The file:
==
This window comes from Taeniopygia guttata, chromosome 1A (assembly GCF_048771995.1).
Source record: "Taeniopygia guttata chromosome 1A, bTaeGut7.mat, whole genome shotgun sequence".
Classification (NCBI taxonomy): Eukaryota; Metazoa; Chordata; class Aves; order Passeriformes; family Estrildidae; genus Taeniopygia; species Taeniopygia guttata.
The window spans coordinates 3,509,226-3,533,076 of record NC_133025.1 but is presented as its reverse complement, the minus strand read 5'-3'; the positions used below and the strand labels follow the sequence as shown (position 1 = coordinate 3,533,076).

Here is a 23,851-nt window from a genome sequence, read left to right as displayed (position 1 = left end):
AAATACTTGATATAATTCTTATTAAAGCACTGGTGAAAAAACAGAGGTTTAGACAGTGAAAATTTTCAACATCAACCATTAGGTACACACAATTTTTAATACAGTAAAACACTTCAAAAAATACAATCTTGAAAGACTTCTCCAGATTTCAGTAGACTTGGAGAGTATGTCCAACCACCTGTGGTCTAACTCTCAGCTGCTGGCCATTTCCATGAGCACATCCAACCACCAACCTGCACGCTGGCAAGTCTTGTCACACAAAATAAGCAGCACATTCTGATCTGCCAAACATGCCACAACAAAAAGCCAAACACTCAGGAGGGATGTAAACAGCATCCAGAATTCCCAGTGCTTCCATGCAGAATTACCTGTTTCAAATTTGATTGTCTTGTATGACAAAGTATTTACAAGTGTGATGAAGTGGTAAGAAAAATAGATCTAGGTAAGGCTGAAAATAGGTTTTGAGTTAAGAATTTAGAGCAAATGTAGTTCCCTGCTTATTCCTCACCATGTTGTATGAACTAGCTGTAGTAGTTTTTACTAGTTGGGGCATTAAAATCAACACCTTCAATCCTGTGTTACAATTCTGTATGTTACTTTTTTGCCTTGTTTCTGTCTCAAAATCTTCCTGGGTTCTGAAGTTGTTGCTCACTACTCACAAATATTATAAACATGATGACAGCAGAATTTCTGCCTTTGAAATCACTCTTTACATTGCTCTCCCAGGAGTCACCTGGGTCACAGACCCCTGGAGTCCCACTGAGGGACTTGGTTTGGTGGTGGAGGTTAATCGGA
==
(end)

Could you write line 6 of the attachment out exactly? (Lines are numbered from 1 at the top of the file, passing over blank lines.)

AAATACTTGATATAATTCTTATTAAAGCACTGGTGAAAAAACAGAGGTTTAGACAGTGAAAATTTTCAACATCAACCATTAGGTACACACAATTTTTAATACAGTAAAACACTTCAAAAAATACAATCTTGAAAGACTTCTCCAGATTTCAGTAGACTTGGAGAGTATGTCCAACCACCTGTGGTCTAACTCTCAGCTGCTGGCCATTTCCATGAGCACATCCAACCACCAACCTGCACGCTGGCAAGTCTTGTCACACAAAATAAGCAGCACATTCTGATCTGCCAAACATGCCACAACAAAAAGCCAAACACTCAGGAGGGATGTAAACAGCATCCAGAATTCCCAGTGCTTCCATGCAGAATTACCTGTTTCAAATTTGATTGTCTTGTATGACAAAGTATTTACAAGTGTGATGAAGTGGTAAGAAAAATAGATCTAGGTAAGGCTGAAAATAGGTTTTGAGTTAAGAATTTAGAGCAAATGTAGTTCCCTGCTTATTCCTCACCATGTTGTATGAACTAGCTGTAGTAGTTTTTACTAGTTGGGGCATTAAAATCAACACCTTCAATCCTGTGTTACAATTCTGTATGTTACTTTTTTGCCTTGTTTCTGTCTCAAAATCTTCCTGGGTTCTGAAGTTGTTGCTCACTACTCACAAATATTATAAACATGATGACAGCAGAATTTCTGCCTTTGAAATCACTCTTTACATTGCTCTCCCAGGAGTCACCTGGGTCACAGACCCCTGGAGTCCCACTGAGGGACTTGGTTTGGTGGTGGAGGTTAATCGGA